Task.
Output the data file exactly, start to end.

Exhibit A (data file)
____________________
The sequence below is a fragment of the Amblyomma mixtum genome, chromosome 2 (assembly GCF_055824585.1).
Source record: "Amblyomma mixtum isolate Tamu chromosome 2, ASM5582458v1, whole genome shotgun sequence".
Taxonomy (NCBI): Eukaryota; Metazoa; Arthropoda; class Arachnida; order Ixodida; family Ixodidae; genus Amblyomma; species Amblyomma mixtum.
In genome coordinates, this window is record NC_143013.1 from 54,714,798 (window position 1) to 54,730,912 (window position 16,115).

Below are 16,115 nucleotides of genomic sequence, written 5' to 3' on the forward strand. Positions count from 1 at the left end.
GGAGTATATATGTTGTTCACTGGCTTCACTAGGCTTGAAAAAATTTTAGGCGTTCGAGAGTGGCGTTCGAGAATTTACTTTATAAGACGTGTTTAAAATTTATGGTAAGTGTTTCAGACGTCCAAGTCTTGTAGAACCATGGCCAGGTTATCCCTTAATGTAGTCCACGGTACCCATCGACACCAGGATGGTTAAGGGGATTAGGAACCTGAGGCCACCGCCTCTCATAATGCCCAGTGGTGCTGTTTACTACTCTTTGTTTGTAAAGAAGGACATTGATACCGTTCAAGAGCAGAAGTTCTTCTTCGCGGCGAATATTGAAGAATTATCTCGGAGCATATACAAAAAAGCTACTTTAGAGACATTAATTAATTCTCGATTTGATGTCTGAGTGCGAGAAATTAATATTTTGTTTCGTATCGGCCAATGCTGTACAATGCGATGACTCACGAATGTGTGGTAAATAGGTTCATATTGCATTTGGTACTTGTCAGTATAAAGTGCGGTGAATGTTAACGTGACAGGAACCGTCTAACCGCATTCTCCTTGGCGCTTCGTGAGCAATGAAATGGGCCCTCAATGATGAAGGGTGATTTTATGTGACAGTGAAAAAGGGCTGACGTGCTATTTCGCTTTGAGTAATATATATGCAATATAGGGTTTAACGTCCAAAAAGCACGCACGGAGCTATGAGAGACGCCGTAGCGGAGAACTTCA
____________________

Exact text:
The sequence below is a fragment of the Amblyomma mixtum genome, chromosome 2 (assembly GCF_055824585.1).
Source record: "Amblyomma mixtum isolate Tamu chromosome 2, ASM5582458v1, whole genome shotgun sequence".
Taxonomy (NCBI): Eukaryota; Metazoa; Arthropoda; class Arachnida; order Ixodida; family Ixodidae; genus Amblyomma; species Amblyomma mixtum.
In genome coordinates, this window is record NC_143013.1 from 54,714,798 (window position 1) to 54,730,912 (window position 16,115).

Below are 16,115 nucleotides of genomic sequence, written 5' to 3' on the forward strand. Positions count from 1 at the left end.
GGAGTATATATGTTGTTCACTGGCTTCACTAGGCTTGAAAAAATTTTAGGCGTTCGAGAGTGGCGTTCGAGAATTTACTTTATAAGACGTGTTTAAAATTTATGGTAAGTGTTTCAGACGTCCAAGTCTTGTAGAACCATGGCCAGGTTATCCCTTAATGTAGTCCACGGTACCCATCGACACCAGGATGGTTAAGGGGATTAGGAACCTGAGGCCACCGCCTCTCATAATGCCCAGTGGTGCTGTTTACTACTCTTTGTTTGTAAAGAAGGACATTGATACCGTTCAAGAGCAGAAGTTCTTCTTCGCGGCGAATATTGAAGAATTATCTCGGAGCATATACAAAAAAGCTACTTTAGAGACATTAATTAATTCTCGATTTGATGTCTGAGTGCGAGAAATTAATATTTTGTTTCGTATCGGCCAATGCTGTACAATGCGATGACTCACGAATGTGTGGTAAATAGGTTCATATTGCATTTGGTACTTGTCAGTATAAAGTGCGGTGAATGTTAACGTGACAGGAACCGTCTAACCGCATTCTCCTTGGCGCTTCGTGAGCAATGAAATGGGCCCTCAATGATGAAGGGTGATTTTATGTGACAGTGAAAAAGGGCTGACGTGCTATTTCGCTTTGAGTAATATATATGCAATATAGGGTTTAACGTCCAAAAAGCACGCACGGAGCTATGAGAGACGCCGTAGCGGAGAACTTCA